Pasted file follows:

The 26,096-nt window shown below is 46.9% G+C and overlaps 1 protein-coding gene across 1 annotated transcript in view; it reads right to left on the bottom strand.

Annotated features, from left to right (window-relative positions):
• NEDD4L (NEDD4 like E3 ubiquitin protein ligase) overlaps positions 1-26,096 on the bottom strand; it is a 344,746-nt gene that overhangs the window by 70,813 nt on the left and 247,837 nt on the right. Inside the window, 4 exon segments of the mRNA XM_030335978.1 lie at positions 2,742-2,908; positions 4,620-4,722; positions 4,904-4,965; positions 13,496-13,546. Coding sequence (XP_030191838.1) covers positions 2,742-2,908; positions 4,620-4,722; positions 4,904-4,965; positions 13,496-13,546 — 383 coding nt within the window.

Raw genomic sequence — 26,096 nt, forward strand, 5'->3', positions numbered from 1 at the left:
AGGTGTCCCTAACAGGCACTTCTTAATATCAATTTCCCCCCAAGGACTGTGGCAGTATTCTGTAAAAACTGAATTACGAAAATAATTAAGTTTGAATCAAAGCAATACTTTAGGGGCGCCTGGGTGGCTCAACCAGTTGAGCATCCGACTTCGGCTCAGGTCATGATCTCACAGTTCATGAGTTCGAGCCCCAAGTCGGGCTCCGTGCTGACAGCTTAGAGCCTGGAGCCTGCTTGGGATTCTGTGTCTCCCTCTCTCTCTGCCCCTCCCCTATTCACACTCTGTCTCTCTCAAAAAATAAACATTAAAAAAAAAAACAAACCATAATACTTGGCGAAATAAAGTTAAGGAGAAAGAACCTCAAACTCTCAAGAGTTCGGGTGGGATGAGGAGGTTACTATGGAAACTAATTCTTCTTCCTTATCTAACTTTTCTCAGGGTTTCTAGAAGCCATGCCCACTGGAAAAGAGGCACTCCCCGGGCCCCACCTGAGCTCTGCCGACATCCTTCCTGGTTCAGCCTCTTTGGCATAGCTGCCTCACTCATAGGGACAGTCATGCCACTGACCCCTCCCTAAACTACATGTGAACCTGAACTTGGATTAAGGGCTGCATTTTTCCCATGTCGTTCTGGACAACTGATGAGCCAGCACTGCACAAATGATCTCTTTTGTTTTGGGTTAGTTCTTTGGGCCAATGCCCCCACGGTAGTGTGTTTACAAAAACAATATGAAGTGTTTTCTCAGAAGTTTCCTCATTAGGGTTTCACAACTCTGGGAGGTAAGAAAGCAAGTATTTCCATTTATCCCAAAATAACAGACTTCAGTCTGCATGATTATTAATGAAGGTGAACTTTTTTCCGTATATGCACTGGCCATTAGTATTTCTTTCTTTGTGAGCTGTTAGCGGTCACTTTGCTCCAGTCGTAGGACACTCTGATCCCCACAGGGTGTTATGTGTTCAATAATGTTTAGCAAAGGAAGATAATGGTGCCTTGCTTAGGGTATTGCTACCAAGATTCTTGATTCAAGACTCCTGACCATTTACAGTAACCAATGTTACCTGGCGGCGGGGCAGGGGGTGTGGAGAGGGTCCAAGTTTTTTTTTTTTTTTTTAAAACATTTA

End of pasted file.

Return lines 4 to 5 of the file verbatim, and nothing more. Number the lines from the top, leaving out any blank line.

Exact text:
Raw genomic sequence — 26,096 nt, forward strand, 5'->3', positions numbered from 1 at the left:
AGGTGTCCCTAACAGGCACTTCTTAATATCAATTTCCCCCCAAGGACTGTGGCAGTATTCTGTAAAAACTGAATTACGAAAATAATTAAGTTTGAATCAAAGCAATACTTTAGGGGCGCCTGGGTGGCTCAACCAGTTGAGCATCCGACTTCGGCTCAGGTCATGATCTCACAGTTCATGAGTTCGAGCCCCAAGTCGGGCTCCGTGCTGACAGCTTAGAGCCTGGAGCCTGCTTGGGATTCTGTGTCTCCCTCTCTCTCTGCCCCTCCCCTATTCACACTCTGTCTCTCTCAAAAAATAAACATTAAAAAAAAAAACAAACCATAATACTTGGCGAAATAAAGTTAAGGAGAAAGAACCTCAAACTCTCAAGAGTTCGGGTGGGATGAGGAGGTTACTATGGAAACTAATTCTTCTTCCTTATCTAACTTTTCTCAGGGTTTCTAGAAGCCATGCCCACTGGAAAAGAGGCACTCCCCGGGCCCCACCTGAGCTCTGCCGACATCCTTCCTGGTTCAGCCTCTTTGGCATAGCTGCCTCACTCATAGGGACAGTCATGCCACTGACCCCTCCCTAAACTACATGTGAACCTGAACTTGGATTAAGGGCTGCATTTTTCCCATGTCGTTCTGGACAACTGATGAGCCAGCACTGCACAAATGATCTCTTTTGTTTTGGGTTAGTTCTTTGGGCCAATGCCCCCACGGTAGTGTGTTTACAAAAACAATATGAAGTGTTTTCTCAGAAGTTTCCTCATTAGGGTTTCACAACTCTGGGAGGTAAGAAAGCAAGTATTTCCATTTATCCCAAAATAACAGACTTCAGTCTGCATGATTATTAATGAAGGTGAACTTTTTTCCGTATATGCACTGGCCATTAGTATTTCTTTCTTTGTGAGCTGTTAGCGGTCACTTTGCTCCAGTCGTAGGACACTCTGATCCCCACAGGGTGTTATGTGTTCAATAATGTTTAGCAAAGGAAGATAATGGTGCCTTGCTTAGGGTATTGCTACCAAGATTCTTGATTCAAGACTCCTGACCATTTACAGTAACCAATGTTACCTGGCGGCGGGGCAGGGGGTGTGGAGAGGGTCCAAGTTTTTTTTTTTTTTTTTAAAACATTTA